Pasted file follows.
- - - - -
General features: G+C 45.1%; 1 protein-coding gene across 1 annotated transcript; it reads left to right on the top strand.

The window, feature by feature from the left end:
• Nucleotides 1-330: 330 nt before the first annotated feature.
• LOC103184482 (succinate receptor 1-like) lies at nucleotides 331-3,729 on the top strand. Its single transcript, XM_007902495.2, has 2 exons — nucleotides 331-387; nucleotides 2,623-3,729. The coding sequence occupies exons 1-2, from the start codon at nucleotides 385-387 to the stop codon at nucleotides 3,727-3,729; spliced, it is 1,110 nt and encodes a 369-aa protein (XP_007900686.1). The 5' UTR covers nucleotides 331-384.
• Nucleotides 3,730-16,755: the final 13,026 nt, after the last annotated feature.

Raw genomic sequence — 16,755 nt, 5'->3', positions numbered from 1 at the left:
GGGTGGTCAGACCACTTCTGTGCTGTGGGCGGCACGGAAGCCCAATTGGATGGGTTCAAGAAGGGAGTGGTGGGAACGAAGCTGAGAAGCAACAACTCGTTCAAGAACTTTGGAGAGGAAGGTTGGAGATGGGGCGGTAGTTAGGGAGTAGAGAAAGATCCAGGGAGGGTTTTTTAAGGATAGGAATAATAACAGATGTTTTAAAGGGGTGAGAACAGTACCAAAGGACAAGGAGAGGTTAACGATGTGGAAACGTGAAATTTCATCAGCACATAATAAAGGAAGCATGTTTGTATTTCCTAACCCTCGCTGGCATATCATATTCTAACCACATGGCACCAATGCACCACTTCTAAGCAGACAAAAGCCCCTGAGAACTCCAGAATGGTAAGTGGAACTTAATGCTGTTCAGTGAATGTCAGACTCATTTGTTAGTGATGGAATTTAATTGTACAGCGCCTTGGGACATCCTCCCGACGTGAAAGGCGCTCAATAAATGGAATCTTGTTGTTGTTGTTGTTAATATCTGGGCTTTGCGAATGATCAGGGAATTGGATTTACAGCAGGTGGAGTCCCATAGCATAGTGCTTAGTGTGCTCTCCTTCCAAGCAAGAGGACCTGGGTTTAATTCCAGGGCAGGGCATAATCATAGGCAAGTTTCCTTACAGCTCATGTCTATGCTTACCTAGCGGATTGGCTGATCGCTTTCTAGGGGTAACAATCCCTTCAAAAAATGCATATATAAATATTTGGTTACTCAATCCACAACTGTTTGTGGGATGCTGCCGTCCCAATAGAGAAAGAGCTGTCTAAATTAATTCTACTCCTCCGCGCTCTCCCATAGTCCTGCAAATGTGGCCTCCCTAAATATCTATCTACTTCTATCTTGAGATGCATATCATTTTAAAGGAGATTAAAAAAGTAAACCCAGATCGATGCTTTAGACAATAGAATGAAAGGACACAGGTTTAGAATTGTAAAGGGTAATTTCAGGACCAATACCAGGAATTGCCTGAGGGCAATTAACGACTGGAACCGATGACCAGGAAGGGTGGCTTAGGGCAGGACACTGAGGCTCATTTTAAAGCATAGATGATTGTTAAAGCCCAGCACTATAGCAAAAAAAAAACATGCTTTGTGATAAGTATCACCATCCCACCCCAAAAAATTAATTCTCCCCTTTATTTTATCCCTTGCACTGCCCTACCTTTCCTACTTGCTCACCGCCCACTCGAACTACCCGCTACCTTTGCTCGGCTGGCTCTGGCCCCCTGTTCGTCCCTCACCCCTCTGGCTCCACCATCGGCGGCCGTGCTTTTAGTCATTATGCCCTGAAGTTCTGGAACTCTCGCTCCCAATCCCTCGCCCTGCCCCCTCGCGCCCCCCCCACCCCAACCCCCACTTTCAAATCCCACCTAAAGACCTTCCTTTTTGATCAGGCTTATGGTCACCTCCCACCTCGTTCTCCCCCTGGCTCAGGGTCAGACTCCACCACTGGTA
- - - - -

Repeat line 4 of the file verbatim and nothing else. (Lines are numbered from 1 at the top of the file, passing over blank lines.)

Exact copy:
• LOC103184482 (succinate receptor 1-like) lies at nucleotides 331-3,729 on the top strand. Its single transcript, XM_007902495.2, has 2 exons — nucleotides 331-387; nucleotides 2,623-3,729. The coding sequence occupies exons 1-2, from the start codon at nucleotides 385-387 to the stop codon at nucleotides 3,727-3,729; spliced, it is 1,110 nt and encodes a 369-aa protein (XP_007900686.1). The 5' UTR covers nucleotides 331-384.